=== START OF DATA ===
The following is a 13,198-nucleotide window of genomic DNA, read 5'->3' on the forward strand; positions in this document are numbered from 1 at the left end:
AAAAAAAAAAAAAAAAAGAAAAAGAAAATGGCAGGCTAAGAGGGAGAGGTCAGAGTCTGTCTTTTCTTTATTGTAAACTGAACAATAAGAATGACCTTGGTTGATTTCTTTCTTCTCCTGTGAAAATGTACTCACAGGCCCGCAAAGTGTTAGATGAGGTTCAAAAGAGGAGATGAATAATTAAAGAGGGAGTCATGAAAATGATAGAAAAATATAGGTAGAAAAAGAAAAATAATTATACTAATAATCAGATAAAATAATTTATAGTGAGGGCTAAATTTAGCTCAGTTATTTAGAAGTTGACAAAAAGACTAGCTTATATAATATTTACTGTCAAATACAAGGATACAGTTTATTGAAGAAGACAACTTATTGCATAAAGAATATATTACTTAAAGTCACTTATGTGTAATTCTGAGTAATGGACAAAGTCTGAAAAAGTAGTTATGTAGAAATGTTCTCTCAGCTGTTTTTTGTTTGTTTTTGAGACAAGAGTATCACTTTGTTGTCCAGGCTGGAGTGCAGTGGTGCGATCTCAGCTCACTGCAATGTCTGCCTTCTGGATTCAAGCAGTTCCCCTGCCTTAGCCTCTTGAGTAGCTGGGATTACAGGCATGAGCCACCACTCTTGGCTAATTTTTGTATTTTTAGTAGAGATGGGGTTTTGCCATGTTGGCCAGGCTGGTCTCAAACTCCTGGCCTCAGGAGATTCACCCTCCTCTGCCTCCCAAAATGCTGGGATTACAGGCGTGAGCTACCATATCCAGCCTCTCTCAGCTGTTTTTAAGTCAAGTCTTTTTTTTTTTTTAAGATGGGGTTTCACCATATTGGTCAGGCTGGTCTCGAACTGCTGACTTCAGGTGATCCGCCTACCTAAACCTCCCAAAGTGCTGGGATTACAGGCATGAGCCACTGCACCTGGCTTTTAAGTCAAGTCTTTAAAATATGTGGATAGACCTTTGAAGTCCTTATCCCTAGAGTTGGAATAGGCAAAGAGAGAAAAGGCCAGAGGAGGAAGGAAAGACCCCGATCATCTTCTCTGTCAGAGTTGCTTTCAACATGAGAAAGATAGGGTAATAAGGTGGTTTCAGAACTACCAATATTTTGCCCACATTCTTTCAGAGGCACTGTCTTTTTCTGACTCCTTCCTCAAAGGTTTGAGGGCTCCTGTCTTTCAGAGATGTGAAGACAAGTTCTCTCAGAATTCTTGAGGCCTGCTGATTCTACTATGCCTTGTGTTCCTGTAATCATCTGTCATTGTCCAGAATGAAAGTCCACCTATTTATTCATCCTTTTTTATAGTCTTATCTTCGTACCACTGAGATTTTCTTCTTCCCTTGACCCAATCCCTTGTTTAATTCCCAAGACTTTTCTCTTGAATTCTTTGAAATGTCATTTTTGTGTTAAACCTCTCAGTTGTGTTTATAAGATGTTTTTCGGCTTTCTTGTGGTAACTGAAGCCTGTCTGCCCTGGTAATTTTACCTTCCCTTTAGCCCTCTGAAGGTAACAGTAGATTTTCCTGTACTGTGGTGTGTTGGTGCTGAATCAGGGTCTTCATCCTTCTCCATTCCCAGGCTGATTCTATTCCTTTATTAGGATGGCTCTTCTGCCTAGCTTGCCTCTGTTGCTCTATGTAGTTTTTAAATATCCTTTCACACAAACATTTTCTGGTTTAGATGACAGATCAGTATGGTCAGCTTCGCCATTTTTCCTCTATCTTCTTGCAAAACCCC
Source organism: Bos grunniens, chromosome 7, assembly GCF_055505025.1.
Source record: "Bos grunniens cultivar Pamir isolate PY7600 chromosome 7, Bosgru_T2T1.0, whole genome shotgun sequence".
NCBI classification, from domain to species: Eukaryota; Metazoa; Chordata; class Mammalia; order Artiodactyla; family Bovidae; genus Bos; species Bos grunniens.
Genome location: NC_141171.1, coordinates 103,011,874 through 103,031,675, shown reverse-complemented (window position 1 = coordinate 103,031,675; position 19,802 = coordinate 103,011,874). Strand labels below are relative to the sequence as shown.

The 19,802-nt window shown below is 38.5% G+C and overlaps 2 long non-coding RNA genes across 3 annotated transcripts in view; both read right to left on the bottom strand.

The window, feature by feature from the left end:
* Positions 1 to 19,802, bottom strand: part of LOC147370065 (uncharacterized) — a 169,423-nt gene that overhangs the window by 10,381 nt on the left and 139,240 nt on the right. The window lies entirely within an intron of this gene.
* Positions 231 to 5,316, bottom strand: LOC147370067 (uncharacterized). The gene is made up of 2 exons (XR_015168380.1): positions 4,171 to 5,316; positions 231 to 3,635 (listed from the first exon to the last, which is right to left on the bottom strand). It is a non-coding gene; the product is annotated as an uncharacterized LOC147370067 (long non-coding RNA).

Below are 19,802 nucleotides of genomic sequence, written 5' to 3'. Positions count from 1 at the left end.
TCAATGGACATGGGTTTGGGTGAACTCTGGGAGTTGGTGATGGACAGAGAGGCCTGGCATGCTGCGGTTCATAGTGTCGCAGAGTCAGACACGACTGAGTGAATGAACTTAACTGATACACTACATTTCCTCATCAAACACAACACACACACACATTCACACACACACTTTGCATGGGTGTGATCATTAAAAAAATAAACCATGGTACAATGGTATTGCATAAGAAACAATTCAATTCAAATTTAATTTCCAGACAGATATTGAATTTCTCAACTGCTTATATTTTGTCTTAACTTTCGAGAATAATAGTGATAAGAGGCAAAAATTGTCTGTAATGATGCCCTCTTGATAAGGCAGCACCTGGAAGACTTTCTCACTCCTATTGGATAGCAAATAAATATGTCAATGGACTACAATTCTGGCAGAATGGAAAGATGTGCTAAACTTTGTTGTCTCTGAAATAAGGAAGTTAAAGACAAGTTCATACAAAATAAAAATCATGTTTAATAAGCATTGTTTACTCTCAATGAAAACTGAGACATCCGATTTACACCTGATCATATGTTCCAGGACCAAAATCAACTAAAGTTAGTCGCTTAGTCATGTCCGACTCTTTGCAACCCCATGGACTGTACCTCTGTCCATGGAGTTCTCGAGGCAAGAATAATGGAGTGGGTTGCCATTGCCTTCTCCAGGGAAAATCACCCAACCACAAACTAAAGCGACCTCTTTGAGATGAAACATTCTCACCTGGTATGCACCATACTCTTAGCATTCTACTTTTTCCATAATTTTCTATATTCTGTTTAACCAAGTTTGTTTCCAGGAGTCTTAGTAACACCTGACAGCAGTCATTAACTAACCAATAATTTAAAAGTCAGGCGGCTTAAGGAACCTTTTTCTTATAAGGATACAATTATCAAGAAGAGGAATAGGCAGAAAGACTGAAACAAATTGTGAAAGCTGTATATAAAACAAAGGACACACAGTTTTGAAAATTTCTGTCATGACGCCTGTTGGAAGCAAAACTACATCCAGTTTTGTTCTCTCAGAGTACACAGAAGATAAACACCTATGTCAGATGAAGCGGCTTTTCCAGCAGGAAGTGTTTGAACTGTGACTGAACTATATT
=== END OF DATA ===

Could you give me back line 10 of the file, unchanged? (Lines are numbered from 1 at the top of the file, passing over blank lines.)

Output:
* Positions 231 to 5,316, bottom strand: LOC147370067 (uncharacterized). The gene is made up of 2 exons (XR_015168380.1): positions 4,171 to 5,316; positions 231 to 3,635 (listed from the first exon to the last, which is right to left on the bottom strand). It is a non-coding gene; the product is annotated as an uncharacterized LOC147370067 (long non-coding RNA).